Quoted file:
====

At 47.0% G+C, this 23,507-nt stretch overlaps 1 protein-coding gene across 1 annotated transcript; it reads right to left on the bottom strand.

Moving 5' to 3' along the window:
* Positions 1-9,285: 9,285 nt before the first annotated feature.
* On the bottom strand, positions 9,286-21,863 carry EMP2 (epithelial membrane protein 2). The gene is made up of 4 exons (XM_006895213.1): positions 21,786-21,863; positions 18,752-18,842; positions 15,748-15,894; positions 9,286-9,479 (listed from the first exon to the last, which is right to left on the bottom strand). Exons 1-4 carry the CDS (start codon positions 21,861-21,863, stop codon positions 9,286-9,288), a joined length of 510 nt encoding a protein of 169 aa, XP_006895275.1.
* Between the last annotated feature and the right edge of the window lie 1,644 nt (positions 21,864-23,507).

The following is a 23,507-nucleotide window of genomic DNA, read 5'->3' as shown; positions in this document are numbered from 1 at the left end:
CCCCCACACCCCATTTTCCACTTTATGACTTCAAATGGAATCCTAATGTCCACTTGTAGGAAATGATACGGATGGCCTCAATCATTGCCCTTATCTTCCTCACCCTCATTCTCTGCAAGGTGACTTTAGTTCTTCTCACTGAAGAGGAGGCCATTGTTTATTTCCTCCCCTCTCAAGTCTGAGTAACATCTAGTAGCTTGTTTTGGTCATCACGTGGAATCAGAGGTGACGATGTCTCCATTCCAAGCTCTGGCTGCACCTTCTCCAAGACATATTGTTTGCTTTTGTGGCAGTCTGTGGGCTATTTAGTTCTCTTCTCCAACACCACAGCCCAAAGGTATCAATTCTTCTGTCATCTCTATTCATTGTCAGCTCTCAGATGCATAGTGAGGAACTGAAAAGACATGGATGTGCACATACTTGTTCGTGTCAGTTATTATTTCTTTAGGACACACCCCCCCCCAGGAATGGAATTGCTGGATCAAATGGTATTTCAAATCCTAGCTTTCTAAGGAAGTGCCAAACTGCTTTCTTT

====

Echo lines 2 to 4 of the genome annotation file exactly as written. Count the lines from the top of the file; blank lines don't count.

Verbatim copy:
Moving 5' to 3' along the window:
* Positions 1-9,285: 9,285 nt before the first annotated feature.
* On the bottom strand, positions 9,286-21,863 carry EMP2 (epithelial membrane protein 2). The gene is made up of 4 exons (XM_006895213.1): positions 21,786-21,863; positions 18,752-18,842; positions 15,748-15,894; positions 9,286-9,479 (listed from the first exon to the last, which is right to left on the bottom strand). Exons 1-4 carry the CDS (start codon positions 21,861-21,863, stop codon positions 9,286-9,288), a joined length of 510 nt encoding a protein of 169 aa, XP_006895275.1.